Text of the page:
Creating an Effective Syllabus for a Math Course

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  • 0:00 What's So Special…
  • 0:26 How & Why Are Math…
  • 0:57 Effective Math Syllabus
  • 2:32 Tips & Tricks
  • 3:19 Lesson Summary
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Instructor: Jesse Richter

Jesse holds two masters, a doctorate and has 15 years of academic experience in areas of education, linguistics, business and science across five continents.

Looking for ideas to create an effective math course syllabus? This lesson discusses the importance and uniqueness of math course syllabi and takes a look at components that should be included.

What's So Special About a Syllabus?

A syllabus is a big-picture map outlining the contents of an academic course. These documents increase in detail and sophistication at higher grade levels. The purpose of a syllabus is to inform students, and in many cases parents and administrators, what will happen throughout the course. The syllabus can also serve as a pacing guide and reminder of topics to cover for you as the teacher.

How and Why are Math Syllabi Unique?

Traditionally, math tends to be a concrete academic area of study. For example, students are expected to learn how to arrive at precise and consistent solutions to complex problems that we observe from nature, such as patterns of flower petals and tree growth rings. Students also use math to understand other natural phenomena, such as why a chicken egg can only grow to a maximum size. In this sense, math is highly detailed and confined to laws of nature. This is in contrast to, say, a literature course where multiple interpretations of a Shakespeare play may be equally recognized.

Effective Math Syllabus

So how do you create an effective math syllabus? There are a few specific areas that should be included to ensure your syllabus is detailed and an effective learning tool.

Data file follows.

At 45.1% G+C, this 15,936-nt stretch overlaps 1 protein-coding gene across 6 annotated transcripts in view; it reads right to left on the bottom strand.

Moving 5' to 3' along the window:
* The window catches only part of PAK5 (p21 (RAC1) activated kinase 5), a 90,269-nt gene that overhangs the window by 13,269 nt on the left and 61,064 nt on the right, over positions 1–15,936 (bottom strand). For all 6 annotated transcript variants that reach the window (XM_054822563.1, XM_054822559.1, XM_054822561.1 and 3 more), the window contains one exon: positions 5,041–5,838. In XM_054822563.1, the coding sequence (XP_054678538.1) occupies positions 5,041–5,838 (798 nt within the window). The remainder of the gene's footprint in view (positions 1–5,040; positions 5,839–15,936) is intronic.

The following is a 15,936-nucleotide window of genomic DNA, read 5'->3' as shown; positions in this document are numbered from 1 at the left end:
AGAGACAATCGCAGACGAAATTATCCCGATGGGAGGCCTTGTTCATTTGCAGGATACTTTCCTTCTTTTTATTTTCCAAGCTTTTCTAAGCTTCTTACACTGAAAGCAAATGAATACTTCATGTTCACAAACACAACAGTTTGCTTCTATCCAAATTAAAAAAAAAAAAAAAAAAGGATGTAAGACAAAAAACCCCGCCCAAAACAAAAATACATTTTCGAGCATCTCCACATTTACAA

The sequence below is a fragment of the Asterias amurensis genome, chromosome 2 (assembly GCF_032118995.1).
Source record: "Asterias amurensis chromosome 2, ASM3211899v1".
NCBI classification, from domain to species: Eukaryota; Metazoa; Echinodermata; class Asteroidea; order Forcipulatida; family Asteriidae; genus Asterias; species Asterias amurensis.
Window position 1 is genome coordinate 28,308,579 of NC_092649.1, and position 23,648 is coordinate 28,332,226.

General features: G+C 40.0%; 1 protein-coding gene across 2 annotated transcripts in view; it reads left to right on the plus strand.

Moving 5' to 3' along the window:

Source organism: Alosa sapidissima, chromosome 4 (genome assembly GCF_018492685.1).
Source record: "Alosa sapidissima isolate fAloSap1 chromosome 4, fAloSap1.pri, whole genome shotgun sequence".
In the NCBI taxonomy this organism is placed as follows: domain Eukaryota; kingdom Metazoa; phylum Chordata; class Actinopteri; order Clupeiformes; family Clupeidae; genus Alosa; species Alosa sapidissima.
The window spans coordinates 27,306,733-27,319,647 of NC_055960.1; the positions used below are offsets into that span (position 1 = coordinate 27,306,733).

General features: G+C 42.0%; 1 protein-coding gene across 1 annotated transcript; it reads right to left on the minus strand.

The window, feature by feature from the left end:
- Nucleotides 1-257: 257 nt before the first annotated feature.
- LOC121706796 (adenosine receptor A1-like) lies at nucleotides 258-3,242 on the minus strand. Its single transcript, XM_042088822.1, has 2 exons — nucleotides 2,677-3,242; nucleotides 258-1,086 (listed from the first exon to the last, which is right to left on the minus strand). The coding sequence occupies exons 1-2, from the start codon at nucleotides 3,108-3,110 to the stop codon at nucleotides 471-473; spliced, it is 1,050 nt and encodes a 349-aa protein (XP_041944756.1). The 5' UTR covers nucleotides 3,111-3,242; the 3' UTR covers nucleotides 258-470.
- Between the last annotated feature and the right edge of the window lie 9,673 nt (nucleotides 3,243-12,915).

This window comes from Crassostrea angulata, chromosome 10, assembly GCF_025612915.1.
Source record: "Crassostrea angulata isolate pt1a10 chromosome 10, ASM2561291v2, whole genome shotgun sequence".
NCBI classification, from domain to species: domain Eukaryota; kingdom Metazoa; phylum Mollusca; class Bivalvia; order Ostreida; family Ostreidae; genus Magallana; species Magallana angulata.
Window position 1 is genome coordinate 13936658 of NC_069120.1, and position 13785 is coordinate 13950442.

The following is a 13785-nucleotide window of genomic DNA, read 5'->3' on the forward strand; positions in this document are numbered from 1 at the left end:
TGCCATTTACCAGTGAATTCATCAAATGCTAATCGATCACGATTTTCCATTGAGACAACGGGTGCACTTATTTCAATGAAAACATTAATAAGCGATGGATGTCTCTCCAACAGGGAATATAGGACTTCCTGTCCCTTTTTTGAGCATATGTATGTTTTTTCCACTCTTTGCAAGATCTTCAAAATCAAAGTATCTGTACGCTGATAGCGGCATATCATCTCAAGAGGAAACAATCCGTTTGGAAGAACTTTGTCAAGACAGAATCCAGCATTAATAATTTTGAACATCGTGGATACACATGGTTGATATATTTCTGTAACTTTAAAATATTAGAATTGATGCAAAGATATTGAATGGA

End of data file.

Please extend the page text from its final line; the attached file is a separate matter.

First, begin the syllabus with an introduction. This should be a detailed yet succinct description of the course as a whole. You might include a rationale for the course, such as explaining how the course connects with district and state requirements.

Next, state the class objectives. These statements indicate what students are expected to learn and accomplish. For example, your objectives might include learning the Pythagorean Theorem, using common formulae for calculating components of right triangles, and understanding how to convert degrees of a circle into radians.

A materials list is a straight-forward but necessary part of any effective course syllabus . Simply explain what text, multimedia, online, and technological materials students should be ready to obtain and use. For example, in many cases students may be required to purchase a specific kind of calculator.

Be sure to include course expectations. Although this is not specific to math syllabi, any effective syllabus should include clearly stated requirements for student behavior. For example, be on-time to class; respect others, and be prepared with required materials.

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